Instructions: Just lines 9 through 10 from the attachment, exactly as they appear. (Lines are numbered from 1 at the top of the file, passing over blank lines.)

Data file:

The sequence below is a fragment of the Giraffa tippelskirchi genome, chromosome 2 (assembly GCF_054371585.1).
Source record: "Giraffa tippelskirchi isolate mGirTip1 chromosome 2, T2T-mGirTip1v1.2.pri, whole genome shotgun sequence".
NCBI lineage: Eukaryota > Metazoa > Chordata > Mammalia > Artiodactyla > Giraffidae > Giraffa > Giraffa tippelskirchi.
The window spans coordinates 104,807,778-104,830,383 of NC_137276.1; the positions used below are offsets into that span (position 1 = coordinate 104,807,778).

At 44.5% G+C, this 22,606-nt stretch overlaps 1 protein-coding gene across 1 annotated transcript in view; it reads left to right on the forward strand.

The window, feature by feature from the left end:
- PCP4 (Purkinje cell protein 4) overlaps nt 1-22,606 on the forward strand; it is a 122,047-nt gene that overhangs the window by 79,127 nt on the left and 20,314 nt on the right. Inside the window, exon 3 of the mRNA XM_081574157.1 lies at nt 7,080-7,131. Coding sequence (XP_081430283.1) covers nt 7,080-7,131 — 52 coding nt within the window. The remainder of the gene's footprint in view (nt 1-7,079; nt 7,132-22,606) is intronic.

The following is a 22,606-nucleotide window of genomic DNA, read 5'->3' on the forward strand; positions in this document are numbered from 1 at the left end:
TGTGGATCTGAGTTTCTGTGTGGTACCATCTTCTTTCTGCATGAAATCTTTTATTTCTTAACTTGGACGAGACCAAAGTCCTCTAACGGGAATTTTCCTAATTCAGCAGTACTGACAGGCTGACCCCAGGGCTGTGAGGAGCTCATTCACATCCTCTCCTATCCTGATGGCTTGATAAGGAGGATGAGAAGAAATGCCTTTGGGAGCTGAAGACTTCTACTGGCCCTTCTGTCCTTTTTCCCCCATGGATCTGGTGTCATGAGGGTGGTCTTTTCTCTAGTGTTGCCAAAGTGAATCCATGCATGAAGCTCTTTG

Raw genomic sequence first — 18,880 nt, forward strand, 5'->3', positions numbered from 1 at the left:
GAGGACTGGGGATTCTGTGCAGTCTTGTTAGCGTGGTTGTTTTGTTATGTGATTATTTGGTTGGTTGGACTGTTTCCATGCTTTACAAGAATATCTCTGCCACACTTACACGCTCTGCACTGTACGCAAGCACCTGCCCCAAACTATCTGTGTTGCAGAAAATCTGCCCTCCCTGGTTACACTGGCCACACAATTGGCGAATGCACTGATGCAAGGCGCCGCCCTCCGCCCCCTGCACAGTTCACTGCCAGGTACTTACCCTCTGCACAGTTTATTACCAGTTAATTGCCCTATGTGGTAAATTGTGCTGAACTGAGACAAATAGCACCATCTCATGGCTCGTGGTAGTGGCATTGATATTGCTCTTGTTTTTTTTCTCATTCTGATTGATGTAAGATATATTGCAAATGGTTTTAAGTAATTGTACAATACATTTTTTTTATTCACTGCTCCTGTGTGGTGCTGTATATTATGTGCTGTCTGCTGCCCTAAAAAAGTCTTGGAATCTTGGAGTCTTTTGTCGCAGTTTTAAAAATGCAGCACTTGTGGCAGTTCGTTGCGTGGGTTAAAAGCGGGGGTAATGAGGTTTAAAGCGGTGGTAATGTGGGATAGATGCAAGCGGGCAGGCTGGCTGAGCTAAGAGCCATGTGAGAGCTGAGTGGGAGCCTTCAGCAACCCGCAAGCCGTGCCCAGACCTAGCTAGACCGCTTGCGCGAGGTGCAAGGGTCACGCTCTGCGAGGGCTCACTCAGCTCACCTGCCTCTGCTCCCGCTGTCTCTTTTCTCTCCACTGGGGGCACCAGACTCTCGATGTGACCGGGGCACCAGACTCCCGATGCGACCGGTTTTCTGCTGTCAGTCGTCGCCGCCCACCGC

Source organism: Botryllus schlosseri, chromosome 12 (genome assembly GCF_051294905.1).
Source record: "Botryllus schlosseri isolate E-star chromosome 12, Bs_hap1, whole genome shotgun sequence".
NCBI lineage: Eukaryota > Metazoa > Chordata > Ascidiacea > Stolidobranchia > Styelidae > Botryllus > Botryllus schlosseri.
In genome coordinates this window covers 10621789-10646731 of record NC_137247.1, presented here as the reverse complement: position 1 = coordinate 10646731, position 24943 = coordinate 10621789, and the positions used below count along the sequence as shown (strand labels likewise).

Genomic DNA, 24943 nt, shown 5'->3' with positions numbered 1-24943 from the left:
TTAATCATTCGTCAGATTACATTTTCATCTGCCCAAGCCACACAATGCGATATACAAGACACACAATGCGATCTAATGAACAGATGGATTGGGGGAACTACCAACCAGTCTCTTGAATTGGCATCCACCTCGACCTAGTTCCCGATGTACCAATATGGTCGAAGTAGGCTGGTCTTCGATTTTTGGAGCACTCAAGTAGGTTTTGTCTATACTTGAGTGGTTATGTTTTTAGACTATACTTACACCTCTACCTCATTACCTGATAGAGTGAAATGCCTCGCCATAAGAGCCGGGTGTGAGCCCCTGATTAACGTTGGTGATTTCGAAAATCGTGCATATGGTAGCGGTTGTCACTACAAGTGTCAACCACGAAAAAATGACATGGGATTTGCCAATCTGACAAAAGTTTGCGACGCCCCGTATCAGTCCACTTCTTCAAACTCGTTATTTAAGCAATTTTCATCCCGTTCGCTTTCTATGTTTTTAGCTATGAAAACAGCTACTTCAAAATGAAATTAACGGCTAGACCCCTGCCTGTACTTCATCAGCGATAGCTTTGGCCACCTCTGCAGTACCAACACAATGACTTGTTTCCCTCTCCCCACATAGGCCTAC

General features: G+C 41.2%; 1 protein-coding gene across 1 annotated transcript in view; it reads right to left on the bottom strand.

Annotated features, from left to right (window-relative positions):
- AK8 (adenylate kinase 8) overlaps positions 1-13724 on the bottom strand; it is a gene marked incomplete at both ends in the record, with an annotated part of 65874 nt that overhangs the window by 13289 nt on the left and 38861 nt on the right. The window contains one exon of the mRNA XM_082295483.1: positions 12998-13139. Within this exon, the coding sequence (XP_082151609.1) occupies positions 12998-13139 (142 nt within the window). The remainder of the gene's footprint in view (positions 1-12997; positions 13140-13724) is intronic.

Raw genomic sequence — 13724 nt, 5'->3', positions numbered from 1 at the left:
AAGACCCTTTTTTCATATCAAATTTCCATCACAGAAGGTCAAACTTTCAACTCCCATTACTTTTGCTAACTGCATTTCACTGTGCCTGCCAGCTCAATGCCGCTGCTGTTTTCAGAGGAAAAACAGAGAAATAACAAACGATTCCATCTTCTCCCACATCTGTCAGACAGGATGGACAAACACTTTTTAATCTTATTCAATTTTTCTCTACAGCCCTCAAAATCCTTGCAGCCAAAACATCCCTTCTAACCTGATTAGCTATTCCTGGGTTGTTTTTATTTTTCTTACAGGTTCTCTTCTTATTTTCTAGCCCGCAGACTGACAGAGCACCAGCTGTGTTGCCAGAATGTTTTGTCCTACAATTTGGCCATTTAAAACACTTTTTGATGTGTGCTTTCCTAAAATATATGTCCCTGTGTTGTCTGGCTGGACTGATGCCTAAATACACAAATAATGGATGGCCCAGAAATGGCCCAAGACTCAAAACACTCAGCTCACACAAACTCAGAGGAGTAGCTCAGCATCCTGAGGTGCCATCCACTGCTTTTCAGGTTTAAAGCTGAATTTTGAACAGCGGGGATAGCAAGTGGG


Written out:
TGTGGATCTGAGTTTCTGTGTGGTACCATCTTCTTTCTGCATGAAATCTTTTATTTCTTAACTTGGACGAGACCAAAGTCCTCTAACGGGAATTTTCCTAATTCAGCAGTACTGACAGGCTGACCCCAGGGCTGTGAGGAGCTCATTCACATCCTCTCCTATCCTGATGGCTTGATAAGGAGGATGAGAAGAAATGCCTTTGGGAGCTGAAGACTTCTACTGGCCCTTCTGTCCTTTTTCCCCCATGGATCTGGTGTCATGAGGGTGGTCTTTTCTCTAGTGTTGCCAAAGTGAATCCATGCATGAAGCTCTTTG

Raw genomic sequence first — 18,880 nt, forward strand, 5'->3', positions numbered from 1 at the left: